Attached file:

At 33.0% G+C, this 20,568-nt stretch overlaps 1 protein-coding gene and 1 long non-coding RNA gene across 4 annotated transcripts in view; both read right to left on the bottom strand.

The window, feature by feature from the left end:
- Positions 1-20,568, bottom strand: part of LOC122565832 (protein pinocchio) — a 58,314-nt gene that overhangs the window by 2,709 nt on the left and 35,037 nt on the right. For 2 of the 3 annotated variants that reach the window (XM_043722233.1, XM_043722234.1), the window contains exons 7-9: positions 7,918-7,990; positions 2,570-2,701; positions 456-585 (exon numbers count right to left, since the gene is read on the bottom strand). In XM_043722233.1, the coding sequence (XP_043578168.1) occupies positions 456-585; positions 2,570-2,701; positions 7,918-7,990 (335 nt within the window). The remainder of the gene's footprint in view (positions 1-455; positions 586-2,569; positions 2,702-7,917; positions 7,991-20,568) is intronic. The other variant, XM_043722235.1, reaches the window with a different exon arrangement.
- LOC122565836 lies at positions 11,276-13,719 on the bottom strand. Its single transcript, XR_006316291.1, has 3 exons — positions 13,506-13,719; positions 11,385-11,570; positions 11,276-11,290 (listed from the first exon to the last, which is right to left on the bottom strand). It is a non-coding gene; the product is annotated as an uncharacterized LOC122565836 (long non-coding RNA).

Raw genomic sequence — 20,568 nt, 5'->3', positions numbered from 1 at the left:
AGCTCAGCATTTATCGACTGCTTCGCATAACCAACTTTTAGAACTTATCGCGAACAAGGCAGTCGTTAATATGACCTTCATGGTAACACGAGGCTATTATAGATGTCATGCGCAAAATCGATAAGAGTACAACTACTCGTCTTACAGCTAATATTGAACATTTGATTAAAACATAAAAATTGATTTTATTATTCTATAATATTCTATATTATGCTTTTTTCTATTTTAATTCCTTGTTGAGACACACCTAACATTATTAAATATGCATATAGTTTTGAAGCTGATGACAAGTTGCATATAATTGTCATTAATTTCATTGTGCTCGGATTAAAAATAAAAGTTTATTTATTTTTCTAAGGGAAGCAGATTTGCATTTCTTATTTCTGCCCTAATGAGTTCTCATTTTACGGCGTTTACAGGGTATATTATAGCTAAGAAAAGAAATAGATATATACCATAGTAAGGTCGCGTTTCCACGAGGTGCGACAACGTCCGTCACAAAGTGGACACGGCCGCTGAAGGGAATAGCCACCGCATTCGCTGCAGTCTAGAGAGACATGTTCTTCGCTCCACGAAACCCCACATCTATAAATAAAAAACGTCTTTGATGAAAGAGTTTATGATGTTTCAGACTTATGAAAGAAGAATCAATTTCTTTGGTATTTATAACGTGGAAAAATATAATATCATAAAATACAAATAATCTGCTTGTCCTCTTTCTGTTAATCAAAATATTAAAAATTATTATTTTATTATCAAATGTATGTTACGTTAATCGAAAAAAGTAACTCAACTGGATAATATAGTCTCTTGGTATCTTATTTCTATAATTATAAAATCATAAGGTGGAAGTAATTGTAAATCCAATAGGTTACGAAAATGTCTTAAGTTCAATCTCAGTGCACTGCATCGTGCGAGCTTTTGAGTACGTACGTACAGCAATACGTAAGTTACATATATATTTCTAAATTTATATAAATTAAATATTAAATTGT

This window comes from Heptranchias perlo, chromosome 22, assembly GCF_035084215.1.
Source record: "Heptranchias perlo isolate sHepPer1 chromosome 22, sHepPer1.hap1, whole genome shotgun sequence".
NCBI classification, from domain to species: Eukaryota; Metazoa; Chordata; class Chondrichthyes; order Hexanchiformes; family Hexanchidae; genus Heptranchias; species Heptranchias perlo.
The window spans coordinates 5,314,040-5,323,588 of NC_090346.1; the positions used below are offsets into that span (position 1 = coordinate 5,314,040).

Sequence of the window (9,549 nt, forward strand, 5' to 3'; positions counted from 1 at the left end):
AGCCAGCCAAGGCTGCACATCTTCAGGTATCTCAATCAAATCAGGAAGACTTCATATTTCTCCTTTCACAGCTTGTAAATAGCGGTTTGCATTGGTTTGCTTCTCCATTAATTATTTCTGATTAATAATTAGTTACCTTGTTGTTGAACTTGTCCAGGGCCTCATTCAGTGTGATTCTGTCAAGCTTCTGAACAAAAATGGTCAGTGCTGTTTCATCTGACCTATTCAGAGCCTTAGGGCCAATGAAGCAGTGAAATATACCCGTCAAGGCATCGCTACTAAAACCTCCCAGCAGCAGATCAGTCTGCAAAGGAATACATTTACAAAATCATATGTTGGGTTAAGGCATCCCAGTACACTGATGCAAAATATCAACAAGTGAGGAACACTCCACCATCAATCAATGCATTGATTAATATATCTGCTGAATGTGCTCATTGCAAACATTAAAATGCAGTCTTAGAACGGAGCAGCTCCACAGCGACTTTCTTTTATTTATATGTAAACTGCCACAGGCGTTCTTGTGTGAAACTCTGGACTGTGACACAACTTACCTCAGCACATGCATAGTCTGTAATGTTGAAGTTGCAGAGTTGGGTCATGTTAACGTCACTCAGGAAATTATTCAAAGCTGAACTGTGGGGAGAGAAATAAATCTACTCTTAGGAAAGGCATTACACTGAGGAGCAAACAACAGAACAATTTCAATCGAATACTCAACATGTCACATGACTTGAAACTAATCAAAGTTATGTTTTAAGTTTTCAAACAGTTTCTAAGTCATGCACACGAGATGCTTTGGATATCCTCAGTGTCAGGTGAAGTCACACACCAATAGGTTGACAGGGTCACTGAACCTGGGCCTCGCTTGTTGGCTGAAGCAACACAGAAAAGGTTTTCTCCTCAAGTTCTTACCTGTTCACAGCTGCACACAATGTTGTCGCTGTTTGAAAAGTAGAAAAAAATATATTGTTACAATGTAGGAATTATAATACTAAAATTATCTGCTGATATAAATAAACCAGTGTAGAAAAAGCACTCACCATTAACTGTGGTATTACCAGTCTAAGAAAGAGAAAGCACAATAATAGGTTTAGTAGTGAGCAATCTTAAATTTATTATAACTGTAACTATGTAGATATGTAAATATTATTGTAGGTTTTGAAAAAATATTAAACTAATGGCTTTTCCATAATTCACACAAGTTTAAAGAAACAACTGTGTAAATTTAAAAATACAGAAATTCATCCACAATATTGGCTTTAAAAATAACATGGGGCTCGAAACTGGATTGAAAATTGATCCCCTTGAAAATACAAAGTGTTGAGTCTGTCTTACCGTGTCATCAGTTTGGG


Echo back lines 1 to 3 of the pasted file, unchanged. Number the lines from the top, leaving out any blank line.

At 33.0% G+C, this 20,568-nt stretch overlaps 1 protein-coding gene and 1 long non-coding RNA gene across 4 annotated transcripts in view; both read right to left on the bottom strand.

The window, feature by feature from the left end:
- Positions 1-20,568, bottom strand: part of LOC122565832 (protein pinocchio) — a 58,314-nt gene that overhangs the window by 2,709 nt on the left and 35,037 nt on the right. For 2 of the 3 annotated variants that reach the window (XM_043722233.1, XM_043722234.1), the window contains exons 7-9: positions 7,918-7,990; positions 2,570-2,701; positions 456-585 (exon numbers count right to left, since the gene is read on the bottom strand). In XM_043722233.1, the coding sequence (XP_043578168.1) occupies positions 456-585; positions 2,570-2,701; positions 7,918-7,990 (335 nt within the window). The remainder of the gene's footprint in view (positions 1-455; positions 586-2,569; positions 2,702-7,917; positions 7,991-20,568) is intronic. The other variant, XM_043722235.1, reaches the window with a different exon arrangement.